A blog devoted to exploring wines made from unusual grape varieties and/or grown in unfamiliar regions all over the world. All wines are purchased by me from shops in the Boston metro area or directly from wineries that I have visited. If a reviewed bottle is a free sample, that fact is acknowledged prior to the bottle's review. I do not receive any compensation from any of the wineries, wine shops or companies that I mention on the blog.

Monday, June 18, 2012

Emir - Nevşehir, Central Anatolia, Turkey

Today marks Fringe Wine's second foray into the land of Turkey.  Our first visit was concerned with a red grape called Öküzgözü, but today we'll be looking at a white grape called Emir.  Those interested in learning more about the Turkish wine industry and its history are advised to click on the link above, as I covered quite a bit of that in my prior post and will try to cover mostly new ground in today's post.

Turkey ranks fourth in the world in acreage devoted to the vine and ranks sixth in terms of grape tonnage harvested, but is virtually nowhere to be found on the lists of top wine producing countries.  The reason is that most of the grapes grown in Turkey are either used as table grapes or are dried and made into raisins.  The Sultana grape, which is known in the United States as the Thompson Seedless, is widely cultivated in Turkey and is used predominately as a table grape or as a raisin grape, though it does occasionally find its way into some of the wines (today's wine, for example, does have a bit of Sultana in it).  Sultana is actually a Vitis vinifera vine and is but one of an estimated 600-1200 native vinifera vines that are found throughout Turkey, though only about sixty of them are cultivated commercially (and those mostly for use as a table grape or for raisins).

As mentioned in my previous post, most of the reason for this is cultural, as Turkey was ruled by the Muslim Ottoman Empire for centuries.  Islam forbids the consumption of alcohol and since the Ottomans enforced religious strictures legally, it was essentially against the law to drink alcohol for a very long time.  The Ottoman Empire was dissolved about 100 years ago, but the country's current population is still predominately Muslim and though the modern government is more tolerant and does not prohibit either the production or consumption of alcohol by its citizens, the religious prohibition still means that most Turks don't drinkl.  One of the necessary components for a strong wine industry is a local population who drinks wine, and since this isn't the case in Turkey, the wine industry has never really taken off there.  While it has been growing and improving significantly over the past few decades, most of the wine produced there is still intended either for export or for tourists.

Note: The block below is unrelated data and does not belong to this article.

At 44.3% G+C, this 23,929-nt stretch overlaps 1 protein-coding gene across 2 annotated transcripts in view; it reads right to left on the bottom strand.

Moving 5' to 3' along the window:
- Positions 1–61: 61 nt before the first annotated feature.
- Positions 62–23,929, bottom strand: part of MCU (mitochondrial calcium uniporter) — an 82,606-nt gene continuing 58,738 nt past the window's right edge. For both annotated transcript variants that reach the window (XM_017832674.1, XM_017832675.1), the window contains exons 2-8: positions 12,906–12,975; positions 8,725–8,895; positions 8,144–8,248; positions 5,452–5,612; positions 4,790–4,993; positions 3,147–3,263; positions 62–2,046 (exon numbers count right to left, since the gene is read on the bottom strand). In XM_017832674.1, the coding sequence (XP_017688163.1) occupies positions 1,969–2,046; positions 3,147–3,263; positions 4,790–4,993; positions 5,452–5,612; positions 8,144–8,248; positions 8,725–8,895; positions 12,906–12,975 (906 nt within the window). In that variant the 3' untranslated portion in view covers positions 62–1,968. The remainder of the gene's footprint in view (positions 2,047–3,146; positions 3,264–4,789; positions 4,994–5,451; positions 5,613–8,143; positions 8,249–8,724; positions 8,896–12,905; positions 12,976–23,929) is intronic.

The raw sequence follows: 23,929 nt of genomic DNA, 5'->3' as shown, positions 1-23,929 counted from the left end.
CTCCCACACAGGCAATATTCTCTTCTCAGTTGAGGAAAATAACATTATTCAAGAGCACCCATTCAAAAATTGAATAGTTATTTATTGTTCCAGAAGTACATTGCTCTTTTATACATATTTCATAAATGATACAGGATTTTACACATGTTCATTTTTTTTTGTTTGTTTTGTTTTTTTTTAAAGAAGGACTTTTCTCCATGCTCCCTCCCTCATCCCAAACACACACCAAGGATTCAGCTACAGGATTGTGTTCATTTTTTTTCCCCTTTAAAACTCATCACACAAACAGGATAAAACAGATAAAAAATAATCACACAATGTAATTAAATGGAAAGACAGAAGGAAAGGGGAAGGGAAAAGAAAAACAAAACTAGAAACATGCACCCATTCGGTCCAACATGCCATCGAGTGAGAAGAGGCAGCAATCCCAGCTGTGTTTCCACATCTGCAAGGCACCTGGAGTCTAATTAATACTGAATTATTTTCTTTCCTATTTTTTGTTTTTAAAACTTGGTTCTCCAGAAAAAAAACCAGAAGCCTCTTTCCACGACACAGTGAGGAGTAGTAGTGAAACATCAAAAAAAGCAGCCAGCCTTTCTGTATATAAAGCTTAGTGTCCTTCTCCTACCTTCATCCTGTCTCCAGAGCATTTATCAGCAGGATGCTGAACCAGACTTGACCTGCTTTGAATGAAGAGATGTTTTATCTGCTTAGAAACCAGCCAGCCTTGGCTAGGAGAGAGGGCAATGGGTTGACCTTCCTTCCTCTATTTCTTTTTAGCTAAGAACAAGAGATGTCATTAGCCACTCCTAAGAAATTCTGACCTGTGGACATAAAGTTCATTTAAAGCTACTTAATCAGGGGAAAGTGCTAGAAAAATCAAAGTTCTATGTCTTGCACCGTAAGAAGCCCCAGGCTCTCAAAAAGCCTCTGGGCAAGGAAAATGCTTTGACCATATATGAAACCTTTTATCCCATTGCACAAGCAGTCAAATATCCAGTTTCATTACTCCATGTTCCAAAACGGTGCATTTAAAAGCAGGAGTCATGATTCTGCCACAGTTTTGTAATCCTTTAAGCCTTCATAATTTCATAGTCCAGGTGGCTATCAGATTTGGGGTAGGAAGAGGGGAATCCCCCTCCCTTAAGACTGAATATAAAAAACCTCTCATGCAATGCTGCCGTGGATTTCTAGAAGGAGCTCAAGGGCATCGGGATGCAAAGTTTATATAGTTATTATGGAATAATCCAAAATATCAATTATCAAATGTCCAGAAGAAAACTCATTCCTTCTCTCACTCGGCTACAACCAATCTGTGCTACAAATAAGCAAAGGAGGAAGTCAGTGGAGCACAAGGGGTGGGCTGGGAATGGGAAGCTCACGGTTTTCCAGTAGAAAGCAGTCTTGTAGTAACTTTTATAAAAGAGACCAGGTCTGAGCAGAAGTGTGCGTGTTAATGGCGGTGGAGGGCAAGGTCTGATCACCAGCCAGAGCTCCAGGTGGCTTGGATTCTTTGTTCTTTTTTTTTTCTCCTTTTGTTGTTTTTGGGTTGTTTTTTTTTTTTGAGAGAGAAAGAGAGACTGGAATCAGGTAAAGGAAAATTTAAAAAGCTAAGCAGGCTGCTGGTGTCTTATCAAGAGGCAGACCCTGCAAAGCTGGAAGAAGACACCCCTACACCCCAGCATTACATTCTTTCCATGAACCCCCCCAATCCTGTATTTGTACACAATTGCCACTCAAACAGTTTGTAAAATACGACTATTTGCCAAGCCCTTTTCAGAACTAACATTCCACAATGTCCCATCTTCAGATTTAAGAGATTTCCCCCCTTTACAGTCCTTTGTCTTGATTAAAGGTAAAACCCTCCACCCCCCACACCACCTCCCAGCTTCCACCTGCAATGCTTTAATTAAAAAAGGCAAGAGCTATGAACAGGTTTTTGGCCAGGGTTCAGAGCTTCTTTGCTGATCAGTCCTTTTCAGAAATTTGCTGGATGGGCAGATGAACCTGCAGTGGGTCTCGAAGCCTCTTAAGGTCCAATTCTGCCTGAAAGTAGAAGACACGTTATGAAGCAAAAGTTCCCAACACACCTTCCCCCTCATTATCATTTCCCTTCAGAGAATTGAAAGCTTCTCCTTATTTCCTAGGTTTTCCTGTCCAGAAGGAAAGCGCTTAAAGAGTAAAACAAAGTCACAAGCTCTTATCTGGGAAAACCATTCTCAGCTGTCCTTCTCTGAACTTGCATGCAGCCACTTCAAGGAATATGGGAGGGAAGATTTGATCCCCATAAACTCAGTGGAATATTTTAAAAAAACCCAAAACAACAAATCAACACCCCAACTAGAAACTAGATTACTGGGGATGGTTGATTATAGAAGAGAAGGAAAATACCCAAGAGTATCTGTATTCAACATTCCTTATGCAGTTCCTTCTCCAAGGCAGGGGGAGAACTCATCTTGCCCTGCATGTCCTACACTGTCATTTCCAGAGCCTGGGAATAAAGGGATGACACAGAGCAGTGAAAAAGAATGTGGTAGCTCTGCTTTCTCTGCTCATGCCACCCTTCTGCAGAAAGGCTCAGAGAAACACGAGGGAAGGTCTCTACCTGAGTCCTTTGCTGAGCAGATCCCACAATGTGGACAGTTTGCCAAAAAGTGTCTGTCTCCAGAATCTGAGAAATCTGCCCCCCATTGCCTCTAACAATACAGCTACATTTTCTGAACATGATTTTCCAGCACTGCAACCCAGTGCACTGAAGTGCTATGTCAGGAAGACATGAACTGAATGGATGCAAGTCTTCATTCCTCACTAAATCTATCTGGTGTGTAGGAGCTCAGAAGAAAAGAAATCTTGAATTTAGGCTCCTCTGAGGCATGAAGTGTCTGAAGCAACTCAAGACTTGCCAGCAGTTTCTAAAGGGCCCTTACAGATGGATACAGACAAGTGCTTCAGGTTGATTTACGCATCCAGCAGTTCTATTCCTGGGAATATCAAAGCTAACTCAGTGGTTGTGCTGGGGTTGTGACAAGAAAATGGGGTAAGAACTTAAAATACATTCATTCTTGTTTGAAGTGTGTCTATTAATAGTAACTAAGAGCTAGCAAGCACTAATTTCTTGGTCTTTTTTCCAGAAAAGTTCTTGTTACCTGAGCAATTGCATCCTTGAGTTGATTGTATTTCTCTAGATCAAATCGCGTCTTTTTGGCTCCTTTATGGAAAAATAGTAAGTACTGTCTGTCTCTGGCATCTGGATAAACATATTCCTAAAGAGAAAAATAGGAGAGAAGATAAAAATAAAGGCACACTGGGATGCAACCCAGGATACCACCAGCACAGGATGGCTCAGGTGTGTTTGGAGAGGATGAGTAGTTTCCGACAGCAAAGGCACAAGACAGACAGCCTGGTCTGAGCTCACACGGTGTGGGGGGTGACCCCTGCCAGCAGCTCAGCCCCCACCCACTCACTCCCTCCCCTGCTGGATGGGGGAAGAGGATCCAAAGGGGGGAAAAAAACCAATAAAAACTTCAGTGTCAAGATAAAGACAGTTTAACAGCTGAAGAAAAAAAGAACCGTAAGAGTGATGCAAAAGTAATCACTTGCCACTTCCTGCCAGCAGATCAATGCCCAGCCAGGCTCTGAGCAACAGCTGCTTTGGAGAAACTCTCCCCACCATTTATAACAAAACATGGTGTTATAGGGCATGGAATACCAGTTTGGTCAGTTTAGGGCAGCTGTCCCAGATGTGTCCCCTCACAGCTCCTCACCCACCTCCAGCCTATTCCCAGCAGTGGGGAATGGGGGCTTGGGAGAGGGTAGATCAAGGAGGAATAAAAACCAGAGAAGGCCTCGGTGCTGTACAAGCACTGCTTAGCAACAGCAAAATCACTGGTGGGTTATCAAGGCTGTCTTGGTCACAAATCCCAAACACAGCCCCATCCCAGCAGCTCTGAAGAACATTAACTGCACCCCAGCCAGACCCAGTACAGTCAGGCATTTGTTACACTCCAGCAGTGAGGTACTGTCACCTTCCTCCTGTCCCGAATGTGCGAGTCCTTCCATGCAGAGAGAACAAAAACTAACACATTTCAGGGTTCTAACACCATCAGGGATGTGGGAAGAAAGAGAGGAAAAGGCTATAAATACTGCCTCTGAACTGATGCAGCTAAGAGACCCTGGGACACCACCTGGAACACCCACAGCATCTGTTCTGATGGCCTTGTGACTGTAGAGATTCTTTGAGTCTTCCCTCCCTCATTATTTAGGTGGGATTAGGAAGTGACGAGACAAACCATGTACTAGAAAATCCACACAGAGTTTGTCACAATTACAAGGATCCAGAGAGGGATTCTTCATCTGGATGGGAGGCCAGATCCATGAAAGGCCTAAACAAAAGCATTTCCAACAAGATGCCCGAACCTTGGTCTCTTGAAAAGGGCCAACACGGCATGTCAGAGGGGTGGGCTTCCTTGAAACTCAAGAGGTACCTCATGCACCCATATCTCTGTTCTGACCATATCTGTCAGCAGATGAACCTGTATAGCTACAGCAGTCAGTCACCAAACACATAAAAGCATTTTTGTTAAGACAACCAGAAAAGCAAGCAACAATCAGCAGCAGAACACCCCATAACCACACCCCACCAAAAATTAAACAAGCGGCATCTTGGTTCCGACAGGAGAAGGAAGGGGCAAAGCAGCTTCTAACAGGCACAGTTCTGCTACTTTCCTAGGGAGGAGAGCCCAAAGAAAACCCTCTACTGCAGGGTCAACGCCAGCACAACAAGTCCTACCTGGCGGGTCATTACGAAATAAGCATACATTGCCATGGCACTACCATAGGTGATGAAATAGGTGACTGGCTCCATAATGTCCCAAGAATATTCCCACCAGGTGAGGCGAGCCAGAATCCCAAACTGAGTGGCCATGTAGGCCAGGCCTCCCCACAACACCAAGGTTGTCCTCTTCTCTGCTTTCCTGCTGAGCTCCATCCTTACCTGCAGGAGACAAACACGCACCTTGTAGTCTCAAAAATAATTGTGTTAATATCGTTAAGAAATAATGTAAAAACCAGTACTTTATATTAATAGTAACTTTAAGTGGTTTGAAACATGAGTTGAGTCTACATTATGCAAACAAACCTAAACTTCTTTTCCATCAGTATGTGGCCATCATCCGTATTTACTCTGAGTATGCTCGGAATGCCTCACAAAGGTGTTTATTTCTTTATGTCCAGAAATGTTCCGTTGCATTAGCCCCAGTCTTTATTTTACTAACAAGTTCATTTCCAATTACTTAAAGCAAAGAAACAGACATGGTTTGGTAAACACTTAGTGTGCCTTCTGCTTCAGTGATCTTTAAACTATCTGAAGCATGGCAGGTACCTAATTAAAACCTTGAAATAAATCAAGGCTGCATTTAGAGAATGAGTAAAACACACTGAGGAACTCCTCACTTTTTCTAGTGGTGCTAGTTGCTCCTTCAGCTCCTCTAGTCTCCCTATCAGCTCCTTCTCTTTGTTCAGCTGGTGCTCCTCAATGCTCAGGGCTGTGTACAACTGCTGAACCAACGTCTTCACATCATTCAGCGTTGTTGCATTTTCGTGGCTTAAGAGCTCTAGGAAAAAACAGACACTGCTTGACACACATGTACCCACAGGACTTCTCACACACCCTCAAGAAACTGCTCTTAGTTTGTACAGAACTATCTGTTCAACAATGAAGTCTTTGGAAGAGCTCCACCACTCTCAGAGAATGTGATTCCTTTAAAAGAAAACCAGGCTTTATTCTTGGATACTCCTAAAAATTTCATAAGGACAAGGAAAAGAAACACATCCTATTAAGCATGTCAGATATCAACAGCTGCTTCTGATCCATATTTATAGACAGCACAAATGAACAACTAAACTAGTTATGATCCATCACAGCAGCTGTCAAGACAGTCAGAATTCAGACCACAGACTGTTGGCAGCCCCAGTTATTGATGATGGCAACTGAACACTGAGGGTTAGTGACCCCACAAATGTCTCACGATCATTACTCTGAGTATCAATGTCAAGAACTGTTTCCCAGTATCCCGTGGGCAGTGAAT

There are wineries in Turkey, though, and one of the largest is Kavaklidere.  Cenap And founded the Kavaklidere winery in 1929, and the company's website claims that they were the first private sector wine producer in Turkey.  They specify "private sector" because the dominant force in Turkish wine was (and still is) a group called Tekel, which was owned and operated by the Turkish government for decades but which was bought out by private investors in 2004.  Kavaklidere owns 562 hectares of vines throughout Turkey and offers a dizzying array of different bottlings from a mixture of native Turkish grapes and French varieties.

Today's wine is from their Classic selection and is made primarily from the Emir grape, though there is also a touch of Narince (another native Turkish grape that is occasionally made into varietal wines) and Sultana as well.  The grape's name comes from the Arabic word "Emir," which means "Prince" or "Ruler," because of how popular the grape was at the tables of the rich and powerful.  It has been known and grown since Roman times, and when it is used to make wine, the results are typically light, crisp, and best enjoyed young.  Emir is grown most widely in the Central Anatolia region of Turkey, which is located right in the middle of the country, and today's grape is from the Nevşehir province of Central Anatolia, which is right in the middle of that region.  Many vineyards here are at elevations up to 4000 feet above sea level and the winters can be brutally cold.  The climate is extreme at both ends, though, as there is abundant sunshine here during the summers with scorchingly hot high temperatures to boot.

I was able to find a bottle of the 2009 Kavaklidere "Çankaya" Emir de Nevşehir from my friends at Bin Ends for about $12.  In the glass the wine was a pale silvery lemon color.  The nose was intense with lime, pineapple and melon fruit along with a touch of honeysuckle and lemon peel.  On the palate the wine was on the lighter side of medium with fairly high acidity.  There were subdued flavors of lemon-lime citrus, white pear and pineapple fruit with a touch of honeysuckle flower.  Right out of the bottle this wine was somewhat Riesling-ish with nice, ripe, round fruit flavors and killer acidity, but as it opened and warmed up a bit, the flavor profile shifted over to Sauvignon Blanc, with more grapefruit and a kind of grassy herbaceousness that gets more prevalent as the wine opens.  I thought this wine was a very nice value at only $12 and is definitely the kind of thing that I would drink again, especially with raw seafood or poached white fish.

No comments: